We arrive at the Raddison Hotel parking lot and settle into a spot. All around us are sleepy parents holding various brands of coffee to-go cups with anxious campers in tow. We see four buses idling on the side of the parking lot and stroll over to see whats up. I find a group of college age kids in a huddle figuring out which bus will be at their command when they all stop and turn to look at me. "Hello, are you here for the camp?" I look at them and I look at my son, all five of them wearing a similar t-shirt with the name "MANITOU" stamped across the chest. I think we found the right place. We check in and after a game of bus roulette, they finally decide which bus will take my son to Maine. 

The crowd starts to thicken around the buses as it is getting closer to departure time. Kids running and greeting others who they have not seen since camp ended last August and parents chatting about what a great day it is and what they are going to do while their kids are away. I snap a few pictures of my son with my wife, with his cousin, with me, with the bus, with a light post, with other kid's parents, what ever I can get in before the moment is gone. "You are going to have such a good time!" is echoed by us and every other parent in the vicinity. You get a sense from the campers that they just want to leave already, my son included. 

"Ok everyone on the bus, we are ready to move out!" one of the counselors hollers. In a flash, the parents get in one last hug before the boys can break away. My wife gives her boy one last hug and he turns to me. I give him a quick hug and say "Don't worry about anything here, just take care of yourself and have the greatest time." "I will..." he manages to get out while is face is buried in my shoulder. As the final kid boards the bus, the door closes and the bus driver revs the engine. Outside is a sea of waving hands from the suddenly childless parents. The parking lot is a traffic jam of anxious parents who now want to return home and go back to sleep in their now tranquil homes. As I drive I imagine my son on the bus, meeting the staff and the kids, not knowing what will take place over the next seven weeks, but will have a lifetime of memories to look back on... 

Thursday, June 23, 2011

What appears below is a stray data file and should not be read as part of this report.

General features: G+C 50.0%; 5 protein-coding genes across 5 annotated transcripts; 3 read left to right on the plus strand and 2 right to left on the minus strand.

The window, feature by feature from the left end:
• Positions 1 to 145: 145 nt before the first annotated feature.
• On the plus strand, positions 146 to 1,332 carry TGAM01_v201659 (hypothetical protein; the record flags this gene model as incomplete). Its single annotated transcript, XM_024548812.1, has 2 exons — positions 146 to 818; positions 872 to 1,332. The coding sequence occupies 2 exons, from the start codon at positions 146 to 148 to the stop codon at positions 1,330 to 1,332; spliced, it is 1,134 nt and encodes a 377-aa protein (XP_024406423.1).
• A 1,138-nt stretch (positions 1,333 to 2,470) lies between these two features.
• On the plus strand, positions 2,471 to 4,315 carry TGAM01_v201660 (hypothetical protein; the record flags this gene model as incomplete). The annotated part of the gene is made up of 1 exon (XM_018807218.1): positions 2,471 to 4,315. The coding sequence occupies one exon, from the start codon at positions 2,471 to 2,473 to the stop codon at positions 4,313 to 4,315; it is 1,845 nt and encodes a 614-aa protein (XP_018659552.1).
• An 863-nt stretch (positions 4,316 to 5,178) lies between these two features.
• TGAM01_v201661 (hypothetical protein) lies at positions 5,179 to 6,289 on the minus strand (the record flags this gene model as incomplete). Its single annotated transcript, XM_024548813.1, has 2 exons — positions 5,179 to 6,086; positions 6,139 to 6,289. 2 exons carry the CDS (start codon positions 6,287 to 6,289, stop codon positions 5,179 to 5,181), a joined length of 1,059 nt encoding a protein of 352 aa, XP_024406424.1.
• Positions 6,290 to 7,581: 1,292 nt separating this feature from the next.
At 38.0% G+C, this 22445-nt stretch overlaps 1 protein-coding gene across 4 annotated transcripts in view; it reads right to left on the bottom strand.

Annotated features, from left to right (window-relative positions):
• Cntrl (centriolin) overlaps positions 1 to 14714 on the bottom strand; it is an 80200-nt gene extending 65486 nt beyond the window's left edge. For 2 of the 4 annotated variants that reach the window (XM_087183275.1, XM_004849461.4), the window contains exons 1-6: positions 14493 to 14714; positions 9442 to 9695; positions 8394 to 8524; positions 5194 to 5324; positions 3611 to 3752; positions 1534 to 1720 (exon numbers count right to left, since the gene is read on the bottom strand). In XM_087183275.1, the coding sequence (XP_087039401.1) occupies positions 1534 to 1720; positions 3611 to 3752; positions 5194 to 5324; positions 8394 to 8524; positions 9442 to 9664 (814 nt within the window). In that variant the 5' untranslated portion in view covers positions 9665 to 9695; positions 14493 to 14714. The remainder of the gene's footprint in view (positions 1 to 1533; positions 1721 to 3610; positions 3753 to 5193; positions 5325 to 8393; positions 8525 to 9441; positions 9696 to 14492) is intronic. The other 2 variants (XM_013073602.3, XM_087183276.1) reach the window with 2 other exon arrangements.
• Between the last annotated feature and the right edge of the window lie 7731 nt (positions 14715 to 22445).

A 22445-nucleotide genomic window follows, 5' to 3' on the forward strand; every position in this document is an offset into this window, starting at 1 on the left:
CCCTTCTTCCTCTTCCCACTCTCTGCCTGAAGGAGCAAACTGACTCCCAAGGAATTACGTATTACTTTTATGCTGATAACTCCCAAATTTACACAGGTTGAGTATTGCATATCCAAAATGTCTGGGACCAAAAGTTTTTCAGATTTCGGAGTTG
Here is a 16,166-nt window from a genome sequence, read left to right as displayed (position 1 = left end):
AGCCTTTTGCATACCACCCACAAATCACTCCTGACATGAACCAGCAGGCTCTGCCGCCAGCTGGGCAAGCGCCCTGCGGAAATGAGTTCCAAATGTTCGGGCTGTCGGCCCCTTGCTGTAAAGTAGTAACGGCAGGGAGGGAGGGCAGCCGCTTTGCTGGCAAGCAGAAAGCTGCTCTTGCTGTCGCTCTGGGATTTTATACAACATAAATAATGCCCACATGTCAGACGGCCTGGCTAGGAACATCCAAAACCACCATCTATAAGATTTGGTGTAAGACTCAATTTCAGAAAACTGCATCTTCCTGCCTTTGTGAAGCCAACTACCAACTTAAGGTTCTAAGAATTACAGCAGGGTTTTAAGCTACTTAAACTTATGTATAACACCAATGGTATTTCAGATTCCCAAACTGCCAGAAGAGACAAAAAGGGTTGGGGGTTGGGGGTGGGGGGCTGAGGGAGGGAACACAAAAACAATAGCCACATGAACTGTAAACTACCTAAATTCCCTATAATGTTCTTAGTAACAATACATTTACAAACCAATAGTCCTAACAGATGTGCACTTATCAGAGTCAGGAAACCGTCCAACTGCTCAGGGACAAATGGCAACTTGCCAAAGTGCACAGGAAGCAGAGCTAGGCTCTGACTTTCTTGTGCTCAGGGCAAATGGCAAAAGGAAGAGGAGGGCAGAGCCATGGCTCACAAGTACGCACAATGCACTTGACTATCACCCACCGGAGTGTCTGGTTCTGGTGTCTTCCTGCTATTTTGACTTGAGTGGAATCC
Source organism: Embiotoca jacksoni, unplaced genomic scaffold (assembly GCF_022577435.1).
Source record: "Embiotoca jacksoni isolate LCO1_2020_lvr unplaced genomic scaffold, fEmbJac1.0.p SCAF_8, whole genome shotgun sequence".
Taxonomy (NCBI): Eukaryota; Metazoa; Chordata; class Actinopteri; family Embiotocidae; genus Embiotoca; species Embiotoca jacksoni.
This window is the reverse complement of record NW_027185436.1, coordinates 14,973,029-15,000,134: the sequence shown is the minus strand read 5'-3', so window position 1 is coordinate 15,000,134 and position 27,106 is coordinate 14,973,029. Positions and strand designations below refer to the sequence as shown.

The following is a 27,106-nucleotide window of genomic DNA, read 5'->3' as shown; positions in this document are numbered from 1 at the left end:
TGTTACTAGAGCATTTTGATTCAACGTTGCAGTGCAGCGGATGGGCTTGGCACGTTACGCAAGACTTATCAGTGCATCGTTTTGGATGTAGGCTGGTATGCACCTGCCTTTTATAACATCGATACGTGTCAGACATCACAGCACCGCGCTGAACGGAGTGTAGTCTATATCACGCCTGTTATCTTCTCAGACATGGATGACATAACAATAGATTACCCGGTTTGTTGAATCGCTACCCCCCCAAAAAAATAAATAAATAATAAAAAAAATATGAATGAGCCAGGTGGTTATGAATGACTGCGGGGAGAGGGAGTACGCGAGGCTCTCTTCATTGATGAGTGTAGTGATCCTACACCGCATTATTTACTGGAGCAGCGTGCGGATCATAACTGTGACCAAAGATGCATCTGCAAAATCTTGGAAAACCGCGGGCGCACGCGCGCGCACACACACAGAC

Wave of Emotions

"Let's give a big round of applause to our 2011 graduating class!" The crowd erupts as the principal concludes his remarks during the Fifth Grade Recognition Ceremony. I look at my wife and she looks at me as we both let out a sigh of relief that the year is over.  

If I was to convey my feelings towards this past school year, I would need to be hooked up to an oscilloscope to read my emotions. Ups and downs, climbing and sliding was the norm of fifth grade. With a little fact finding, and a lot of beta testing, our eyes began to see through the thickness and uncovered a few paths out into the clearing. Some of those paths tricked us into dead ends, while others just seemed to circle back into the rough. Now with the school year ending, a breather is warranted, a pause so to speak, and further discovery in order to burst through the pandemonium called sixth grade and while there are still many paths ahead, hopefully the path with the least bumps will get us to where we need to be. 

After the accelerated ceremony (as a threat of thunder and lightning fills the area), the graduating class make their way from the outdoor lawn to the high school gym for refreshments, high fives from classmates and photo-ops for family members. "We are so proud of all your very hard work this year." I say to my son. He smiles and tilts his head downward, knowing the ride has been rocky at best and the clearing is still far away...

Sunday, June 19, 2011

Can Do Man

"Daddy, can you...

...get me a drink", ...walk me to school", ...get that down for me?", ...pick me up?", me with my math?", with me?", ...wrestle?", ...listen to me?", ...make me cereal?", ...carry this?", ...fix my computer?", to me?" ...not go to work today?", me this?", ...sit next to me?", ...stop snoring?", ...tell me how I look?", ...find the remote?" ...not be so silly?",  ...carry me?", ...turn on the water?" ...cut my food?", ...hug me?", ...wash my hands?, ...make my lunch?" ...dunk a basketball?", ...scratch my back?, ...tell me what this means?", ...move over?", me?", ...stop bothering me?", ...turn on the light?", ...tie my shoes?", ... not embarrass me?", ...record this show?", ...button my shirt?", ...wake up?" ...get me a bandaid?, serious!", ...draw me a picture?", ...make me a paper airplane?", ...stop tickling me?!", ...take my gloves off?", ...carry my bag?" catch?", ...throw this away?", ...tell me why?", ...switch seats with me?", me?

Happy Father's Day... to the can-do-man in all of us.

Friday, June 17, 2011

TV Dads- who is your match?

Which TV dad is closest to your parenting style? 

The best and worst dads on TV